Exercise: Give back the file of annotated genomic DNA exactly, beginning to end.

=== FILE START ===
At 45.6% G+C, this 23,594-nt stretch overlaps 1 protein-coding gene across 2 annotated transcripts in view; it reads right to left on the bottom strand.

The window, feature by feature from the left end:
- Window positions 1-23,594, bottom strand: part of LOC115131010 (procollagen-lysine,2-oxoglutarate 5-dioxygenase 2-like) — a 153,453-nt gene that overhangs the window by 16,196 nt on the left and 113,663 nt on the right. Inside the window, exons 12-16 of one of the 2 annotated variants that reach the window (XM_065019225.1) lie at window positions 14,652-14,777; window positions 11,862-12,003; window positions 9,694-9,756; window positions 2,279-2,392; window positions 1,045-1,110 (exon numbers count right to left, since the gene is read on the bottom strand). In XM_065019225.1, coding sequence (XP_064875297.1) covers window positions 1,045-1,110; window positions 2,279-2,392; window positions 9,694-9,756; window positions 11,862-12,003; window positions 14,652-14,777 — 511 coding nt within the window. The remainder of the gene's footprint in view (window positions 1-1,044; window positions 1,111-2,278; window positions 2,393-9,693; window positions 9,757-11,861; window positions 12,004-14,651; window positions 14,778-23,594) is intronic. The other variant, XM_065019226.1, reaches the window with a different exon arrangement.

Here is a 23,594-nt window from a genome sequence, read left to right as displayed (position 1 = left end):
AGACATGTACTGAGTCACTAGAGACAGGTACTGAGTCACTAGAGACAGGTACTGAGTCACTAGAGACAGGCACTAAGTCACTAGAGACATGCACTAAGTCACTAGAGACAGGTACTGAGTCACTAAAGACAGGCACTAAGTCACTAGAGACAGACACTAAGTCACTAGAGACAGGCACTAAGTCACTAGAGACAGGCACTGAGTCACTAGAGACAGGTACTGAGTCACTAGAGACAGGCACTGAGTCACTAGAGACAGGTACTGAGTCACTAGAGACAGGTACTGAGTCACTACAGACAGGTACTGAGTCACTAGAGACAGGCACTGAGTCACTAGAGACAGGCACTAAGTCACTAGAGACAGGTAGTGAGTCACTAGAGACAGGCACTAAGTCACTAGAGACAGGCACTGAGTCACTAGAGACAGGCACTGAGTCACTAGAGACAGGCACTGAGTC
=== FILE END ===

At 45.6% G+C, this 23,594-nt stretch overlaps 1 protein-coding gene across 2 annotated transcripts in view; it reads right to left on the bottom strand.

The window, feature by feature from the left end:
- Window positions 1-23,594, bottom strand: part of LOC115131010 (procollagen-lysine,2-oxoglutarate 5-dioxygenase 2-like) — a 153,453-nt gene that overhangs the window by 16,196 nt on the left and 113,663 nt on the right. Inside the window, exons 12-16 of one of the 2 annotated variants that reach the window (XM_065019225.1) lie at window positions 14,652-14,777; window positions 11,862-12,003; window positions 9,694-9,756; window positions 2,279-2,392; window positions 1,045-1,110 (exon numbers count right to left, since the gene is read on the bottom strand). In XM_065019225.1, coding sequence (XP_064875297.1) covers window positions 1,045-1,110; window positions 2,279-2,392; window positions 9,694-9,756; window positions 11,862-12,003; window positions 14,652-14,777 — 511 coding nt within the window. The remainder of the gene's footprint in view (window positions 1-1,044; window positions 1,111-2,278; window positions 2,393-9,693; window positions 9,757-11,861; window positions 12,004-14,651; window positions 14,778-23,594) is intronic. The other variant, XM_065019226.1, reaches the window with a different exon arrangement.

Here is a 23,594-nt window from a genome sequence, read left to right as displayed (position 1 = left end):
AGACATGTACTGAGTCACTAGAGACAGGTACTGAGTCACTAGAGACAGGTACTGAGTCACTAGAGACAGGCACTAAGTCACTAGAGACATGCACTAAGTCACTAGAGACAGGTACTGAGTCACTAAAGACAGGCACTAAGTCACTAGAGACAGACACTAAGTCACTAGAGACAGGCACTAAGTCACTAGAGACAGGCACTGAGTCACTAGAGACAGGTACTGAGTCACTAGAGACAGGCACTGAGTCACTAGAGACAGGTACTGAGTCACTAGAGACAGGTACTGAGTCACTACAGACAGGTACTGAGTCACTAGAGACAGGCACTGAGTCACTAGAGACAGGCACTAAGTCACTAGAGACAGGTAGTGAGTCACTAGAGACAGGCACTAAGTCACTAGAGACAGGCACTGAGTCACTAGAGACAGGCACTGAGTCACTAGAGACAGGCACTGAGTC